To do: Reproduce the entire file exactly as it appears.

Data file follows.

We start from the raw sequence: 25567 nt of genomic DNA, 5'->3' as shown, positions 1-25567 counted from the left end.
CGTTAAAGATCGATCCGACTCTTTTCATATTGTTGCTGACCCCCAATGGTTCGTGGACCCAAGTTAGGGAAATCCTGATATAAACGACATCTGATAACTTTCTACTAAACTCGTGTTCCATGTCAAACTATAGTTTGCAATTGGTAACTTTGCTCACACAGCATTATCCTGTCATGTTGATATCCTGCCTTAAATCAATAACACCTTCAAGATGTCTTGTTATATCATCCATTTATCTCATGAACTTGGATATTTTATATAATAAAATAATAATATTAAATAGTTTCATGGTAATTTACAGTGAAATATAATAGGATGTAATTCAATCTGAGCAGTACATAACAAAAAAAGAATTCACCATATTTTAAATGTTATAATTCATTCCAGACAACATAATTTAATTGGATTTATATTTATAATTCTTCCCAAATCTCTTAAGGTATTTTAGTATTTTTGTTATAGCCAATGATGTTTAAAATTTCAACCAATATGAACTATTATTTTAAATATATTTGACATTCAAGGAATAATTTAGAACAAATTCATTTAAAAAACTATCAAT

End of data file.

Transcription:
We start from the raw sequence: 25567 nt of genomic DNA, 5'->3' as shown, positions 1-25567 counted from the left end.
CGTTAAAGATCGATCCGACTCTTTTCATATTGTTGCTGACCCCCAATGGTTCGTGGACCCAAGTTAGGGAAATCCTGATATAAACGACATCTGATAACTTTCTACTAAACTCGTGTTCCATGTCAAACTATAGTTTGCAATTGGTAACTTTGCTCACACAGCATTATCCTGTCATGTTGATATCCTGCCTTAAATCAATAACACCTTCAAGATGTCTTGTTATATCATCCATTTATCTCATGAACTTGGATATTTTATATAATAAAATAATAATATTAAATAGTTTCATGGTAATTTACAGTGAAATATAATAGGATGTAATTCAATCTGAGCAGTACATAACAAAAAAAGAATTCACCATATTTTAAATGTTATAATTCATTCCAGACAACATAATTTAATTGGATTTATATTTATAATTCTTCCCAAATCTCTTAAGGTATTTTAGTATTTTTGTTATAGCCAATGATGTTTAAAATTTCAACCAATATGAACTATTATTTTAAATATATTTGACATTCAAGGAATAATTTAGAACAAATTCATTTAAAAAACTATCAAT